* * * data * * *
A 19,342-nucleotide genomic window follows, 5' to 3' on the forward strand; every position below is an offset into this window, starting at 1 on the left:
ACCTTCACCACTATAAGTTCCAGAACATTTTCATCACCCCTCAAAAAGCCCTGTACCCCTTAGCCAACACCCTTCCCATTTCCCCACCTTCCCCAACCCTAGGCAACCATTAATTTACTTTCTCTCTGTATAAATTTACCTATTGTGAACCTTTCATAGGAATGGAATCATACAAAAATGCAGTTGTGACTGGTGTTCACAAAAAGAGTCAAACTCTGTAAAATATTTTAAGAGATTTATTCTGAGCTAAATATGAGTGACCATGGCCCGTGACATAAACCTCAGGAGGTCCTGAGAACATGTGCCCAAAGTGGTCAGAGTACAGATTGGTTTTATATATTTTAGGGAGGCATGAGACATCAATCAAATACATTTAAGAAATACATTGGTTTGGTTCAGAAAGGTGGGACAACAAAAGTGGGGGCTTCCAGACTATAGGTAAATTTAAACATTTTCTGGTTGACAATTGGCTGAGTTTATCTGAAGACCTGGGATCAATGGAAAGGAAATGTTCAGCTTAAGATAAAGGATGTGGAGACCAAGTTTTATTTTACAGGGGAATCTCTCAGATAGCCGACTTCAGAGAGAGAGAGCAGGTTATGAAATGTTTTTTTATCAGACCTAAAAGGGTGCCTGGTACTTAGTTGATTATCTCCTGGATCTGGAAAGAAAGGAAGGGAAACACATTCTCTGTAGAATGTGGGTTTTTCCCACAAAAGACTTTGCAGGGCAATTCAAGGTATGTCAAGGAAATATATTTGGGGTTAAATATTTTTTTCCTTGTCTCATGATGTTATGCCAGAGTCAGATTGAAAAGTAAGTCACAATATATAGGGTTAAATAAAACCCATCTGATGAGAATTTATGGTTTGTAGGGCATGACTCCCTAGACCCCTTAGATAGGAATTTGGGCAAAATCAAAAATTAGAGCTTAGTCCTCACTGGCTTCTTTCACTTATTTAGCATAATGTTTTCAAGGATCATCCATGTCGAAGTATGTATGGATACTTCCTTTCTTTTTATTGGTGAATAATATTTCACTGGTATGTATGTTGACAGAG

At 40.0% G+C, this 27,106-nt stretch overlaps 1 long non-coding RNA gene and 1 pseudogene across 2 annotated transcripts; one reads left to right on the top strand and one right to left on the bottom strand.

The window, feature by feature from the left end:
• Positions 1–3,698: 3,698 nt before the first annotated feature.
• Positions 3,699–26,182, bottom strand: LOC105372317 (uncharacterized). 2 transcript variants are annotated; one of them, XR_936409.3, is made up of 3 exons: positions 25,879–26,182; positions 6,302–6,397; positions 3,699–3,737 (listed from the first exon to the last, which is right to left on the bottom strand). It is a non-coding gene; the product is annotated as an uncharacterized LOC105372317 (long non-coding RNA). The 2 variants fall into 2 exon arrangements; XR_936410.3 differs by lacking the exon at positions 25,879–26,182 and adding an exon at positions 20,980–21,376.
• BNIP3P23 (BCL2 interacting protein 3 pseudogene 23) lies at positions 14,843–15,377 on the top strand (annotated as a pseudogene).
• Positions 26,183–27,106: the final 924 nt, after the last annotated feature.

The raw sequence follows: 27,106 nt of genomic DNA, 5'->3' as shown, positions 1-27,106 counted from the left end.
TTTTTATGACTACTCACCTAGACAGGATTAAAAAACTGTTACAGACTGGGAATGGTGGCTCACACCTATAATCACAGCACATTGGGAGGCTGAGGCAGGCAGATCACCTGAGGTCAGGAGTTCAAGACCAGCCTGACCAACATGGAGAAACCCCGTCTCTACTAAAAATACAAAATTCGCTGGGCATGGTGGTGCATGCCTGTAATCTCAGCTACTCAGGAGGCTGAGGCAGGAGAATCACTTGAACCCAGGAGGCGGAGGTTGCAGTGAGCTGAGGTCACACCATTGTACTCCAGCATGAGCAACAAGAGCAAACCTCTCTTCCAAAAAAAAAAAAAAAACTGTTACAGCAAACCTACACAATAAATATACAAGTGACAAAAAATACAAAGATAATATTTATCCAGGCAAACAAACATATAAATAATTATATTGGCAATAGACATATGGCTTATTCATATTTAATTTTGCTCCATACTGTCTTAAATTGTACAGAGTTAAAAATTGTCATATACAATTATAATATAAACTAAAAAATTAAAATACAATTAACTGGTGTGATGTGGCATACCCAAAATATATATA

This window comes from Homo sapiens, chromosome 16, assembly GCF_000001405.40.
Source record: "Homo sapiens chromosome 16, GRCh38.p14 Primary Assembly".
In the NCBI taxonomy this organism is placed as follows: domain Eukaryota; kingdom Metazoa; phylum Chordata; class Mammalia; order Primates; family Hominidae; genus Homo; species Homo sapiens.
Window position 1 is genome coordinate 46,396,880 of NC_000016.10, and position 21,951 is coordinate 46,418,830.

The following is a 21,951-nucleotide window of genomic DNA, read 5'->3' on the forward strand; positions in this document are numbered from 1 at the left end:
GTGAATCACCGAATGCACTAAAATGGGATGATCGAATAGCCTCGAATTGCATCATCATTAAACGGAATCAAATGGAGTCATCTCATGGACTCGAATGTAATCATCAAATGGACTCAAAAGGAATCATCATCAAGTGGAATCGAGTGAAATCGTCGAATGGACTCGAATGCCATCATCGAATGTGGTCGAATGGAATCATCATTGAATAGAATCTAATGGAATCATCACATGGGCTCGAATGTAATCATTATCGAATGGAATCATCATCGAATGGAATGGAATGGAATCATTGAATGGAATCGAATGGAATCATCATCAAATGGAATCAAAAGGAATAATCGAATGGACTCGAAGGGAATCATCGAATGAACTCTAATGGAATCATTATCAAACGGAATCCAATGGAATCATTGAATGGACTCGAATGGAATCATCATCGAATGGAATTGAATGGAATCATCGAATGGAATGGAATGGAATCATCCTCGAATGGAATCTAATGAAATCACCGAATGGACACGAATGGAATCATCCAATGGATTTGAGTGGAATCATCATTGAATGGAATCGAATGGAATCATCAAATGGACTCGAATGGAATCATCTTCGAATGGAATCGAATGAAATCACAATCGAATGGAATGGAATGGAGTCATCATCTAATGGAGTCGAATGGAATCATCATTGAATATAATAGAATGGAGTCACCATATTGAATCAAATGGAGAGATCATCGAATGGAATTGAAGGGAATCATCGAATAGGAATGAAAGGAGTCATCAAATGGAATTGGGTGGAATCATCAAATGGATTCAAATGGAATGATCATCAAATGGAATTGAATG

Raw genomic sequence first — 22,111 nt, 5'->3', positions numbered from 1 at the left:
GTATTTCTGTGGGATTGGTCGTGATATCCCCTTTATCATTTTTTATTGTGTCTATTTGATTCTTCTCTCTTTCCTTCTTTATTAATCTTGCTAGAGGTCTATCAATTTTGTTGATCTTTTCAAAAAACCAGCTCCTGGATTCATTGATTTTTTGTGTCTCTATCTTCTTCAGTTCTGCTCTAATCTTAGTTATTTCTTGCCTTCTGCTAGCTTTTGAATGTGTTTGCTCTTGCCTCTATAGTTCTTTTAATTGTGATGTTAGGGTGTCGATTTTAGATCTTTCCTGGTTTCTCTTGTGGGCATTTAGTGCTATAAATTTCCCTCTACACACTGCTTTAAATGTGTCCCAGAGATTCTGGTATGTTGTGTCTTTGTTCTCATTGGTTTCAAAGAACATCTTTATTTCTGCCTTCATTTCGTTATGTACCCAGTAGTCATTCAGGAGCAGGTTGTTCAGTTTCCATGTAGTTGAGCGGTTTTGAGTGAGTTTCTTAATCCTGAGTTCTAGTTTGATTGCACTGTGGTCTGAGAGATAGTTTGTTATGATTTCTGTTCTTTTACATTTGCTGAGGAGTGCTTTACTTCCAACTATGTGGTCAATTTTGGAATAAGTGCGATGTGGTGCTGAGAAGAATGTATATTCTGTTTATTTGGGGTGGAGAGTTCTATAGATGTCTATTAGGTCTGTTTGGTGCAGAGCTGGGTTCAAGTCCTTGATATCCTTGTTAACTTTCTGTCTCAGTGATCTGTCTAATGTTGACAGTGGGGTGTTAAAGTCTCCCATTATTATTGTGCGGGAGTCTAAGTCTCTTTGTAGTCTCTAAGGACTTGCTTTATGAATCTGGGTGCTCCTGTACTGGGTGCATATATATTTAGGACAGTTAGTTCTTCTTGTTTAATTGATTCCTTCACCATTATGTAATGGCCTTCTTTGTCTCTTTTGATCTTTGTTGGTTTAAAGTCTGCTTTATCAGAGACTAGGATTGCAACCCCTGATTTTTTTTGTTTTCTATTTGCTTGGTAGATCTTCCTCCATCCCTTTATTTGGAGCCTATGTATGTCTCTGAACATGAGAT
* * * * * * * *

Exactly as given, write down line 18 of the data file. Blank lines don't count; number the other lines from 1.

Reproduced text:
GTATTTCTGTGGGATTGGTCGTGATATCCCCTTTATCATTTTTTATTGTGTCTATTTGATTCTTCTCTCTTTCCTTCTTTATTAATCTTGCTAGAGGTCTATCAATTTTGTTGATCTTTTCAAAAAACCAGCTCCTGGATTCATTGATTTTTTGTGTCTCTATCTTCTTCAGTTCTGCTCTAATCTTAGTTATTTCTTGCCTTCTGCTAGCTTTTGAATGTGTTTGCTCTTGCCTCTATAGTTCTTTTAATTGTGATGTTAGGGTGTCGATTTTAGATCTTTCCTGGTTTCTCTTGTGGGCATTTAGTGCTATAAATTTCCCTCTACACACTGCTTTAAATGTGTCCCAGAGATTCTGGTATGTTGTGTCTTTGTTCTCATTGGTTTCAAAGAACATCTTTATTTCTGCCTTCATTTCGTTATGTACCCAGTAGTCATTCAGGAGCAGGTTGTTCAGTTTCCATGTAGTTGAGCGGTTTTGAGTGAGTTTCTTAATCCTGAGTTCTAGTTTGATTGCACTGTGGTCTGAGAGATAGTTTGTTATGATTTCTGTTCTTTTACATTTGCTGAGGAGTGCTTTACTTCCAACTATGTGGTCAATTTTGGAATAAGTGCGATGTGGTGCTGAGAAGAATGTATATTCTGTTTATTTGGGGTGGAGAGTTCTATAGATGTCTATTAGGTCTGTTTGGTGCAGAGCTGGGTTCAAGTCCTTGATATCCTTGTTAACTTTCTGTCTCAGTGATCTGTCTAATGTTGACAGTGGGGTGTTAAAGTCTCCCATTATTATTGTGCGGGAGTCTAAGTCTCTTTGTAGTCTCTAAGGACTTGCTTTATGAATCTGGGTGCTCCTGTACTGGGTGCATATATATTTAGGACAGTTAGTTCTTCTTGTTTAATTGATTCCTTCACCATTATGTAATGGCCTTCTTTGTCTCTTTTGATCTTTGTTGGTTTAAAGTCTGCTTTATCAGAGACTAGGATTGCAACCCCTGATTTTTTTTGTTTTCTATTTGCTTGGTAGATCTTCCTCCATCCCTTTATTTGGAGCCTATGTATGTCTCTGAACATGAGAT